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ASU student's startup develops robot kits for kids

Make-A-Pede is providing an educational outlet for students looking to learn about robot design

Cole and Jude Brauer

Cole Brauer, a robotics junior, and Jude Brauer, a home-schooled high school student, program the Make-A-Pede at their home in Phoenix, Arizona on Friday, Nov. 3, 2017. 

You don't need to be a mad scientist to make a robot anymore. Make-A-Pede, a startup created by brothers Cole and Jude Brauer, designs and sells robot kits for kids.

"Make-A-Pede is an educational robotics kit I've designed," Cole Brauer, a junior robotics major at ASU and creator of Make-A-Pede, said. "It's intended to teach students about mechanics, how to build a robot, electronics, how to wire it up and then programming."

The Make-A-Pede kit has a modular-based design, allowing budding engineers to add new components over time. Each module is attached linearly, allowing the robot to crawl forward much like a centipede.

"Once it's done, it's using an Arduino-based controller, so you can program it to run autonomously or to be remote controlled over Bluetooth," Cole Brauer said.

A smartphone app, designed by Jude Brauer, allows the Make-A-Pede to be remote controlled thanks to a HC-08 bluetooth chip embedded in the robot. In addition to being user friendly, the brothers have focused on making the robot adaptable to changes that the users want to make.

"The robot's open source, so if somebody really gets into it, they have the freedom to develop their own add-ons, sensors and wire in their own electronics," Cole Brauer said.

The design itself places a large emphasis on teaching the user the fundamentals of robot design. The entire robot moves with the help of direct current motors attached to the bottom of each module. However, each module has a different purpose and houses a different component of the robot.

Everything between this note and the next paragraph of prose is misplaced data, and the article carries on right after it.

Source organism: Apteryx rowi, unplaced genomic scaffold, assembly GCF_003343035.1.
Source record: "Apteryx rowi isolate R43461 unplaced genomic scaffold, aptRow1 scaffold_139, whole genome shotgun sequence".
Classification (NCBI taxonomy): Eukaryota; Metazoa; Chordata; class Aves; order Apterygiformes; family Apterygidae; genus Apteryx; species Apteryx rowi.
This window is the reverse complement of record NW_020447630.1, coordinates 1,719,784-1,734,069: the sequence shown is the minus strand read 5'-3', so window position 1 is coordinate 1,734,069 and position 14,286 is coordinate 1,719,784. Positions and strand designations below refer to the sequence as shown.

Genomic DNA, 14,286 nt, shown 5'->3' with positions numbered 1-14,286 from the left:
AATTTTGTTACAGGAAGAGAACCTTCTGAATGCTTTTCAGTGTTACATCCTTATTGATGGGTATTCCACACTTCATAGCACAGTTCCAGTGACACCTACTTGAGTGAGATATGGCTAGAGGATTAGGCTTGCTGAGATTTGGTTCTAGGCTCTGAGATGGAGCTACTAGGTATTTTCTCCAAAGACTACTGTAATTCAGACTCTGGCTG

"Cole had some spare printer motors from a printer he'd taken apart and he wanted to find something to do with them," Jude Brauer, a home-schooled high school student and creator of Make-A-Pede, said. "So it started out as a way to use those up. Eventually we had the idea to turn that into a product."

Make-A-Pede now has a website where consumers can go to directly purchase their own kits, but the startup initially worked alongside a homeschool co-op.

"I had mentioned to the Brauers that it would be really awesome if they were able to put together a girls' technology class or a girls' robotics class," Terri Babick, a teacher at Branches Homeschool Community, said. "And so they did, and they used the Make-A-Pede as the platform to introduce all of the technology."

The program they started, called Gears for Girls, consisted of six girls. Two of the girls, Ellie Fromm and Rachel Babick, enjoyed the program so much that they started their own robotics team at Branches Homeschool Community.

"It was a bit overwhelming," Ellie Fromm, a middle school student at Branches, said. "But we figured it out, and we have a mentor helping us."

Fromm and Babick's team is currently designing a robot that they plan to enter into their first competition. The team is enrolled in three competitions, which are hosted at schools across Arizona. Some competitions focus on developing a robot with particular skills, while others have robots competing for ranking in state qualifications.

Fromm attributes her newfound interest in robots to her time with Make-A-Pede.

"I knew nothing about robots when I started the class," Fromm said. "It was just learning how to solder, and learning what certain parts are."

For Fromm, Make-A-Pede offered an engaging way to problem solve, teaching her some of the fundamentals of robotics.

"It was kind of fun to figure out what was working and what was not working with the robot," Fromm said.

Reach the reporter at or follow @deadrick_sam on Twitter. 

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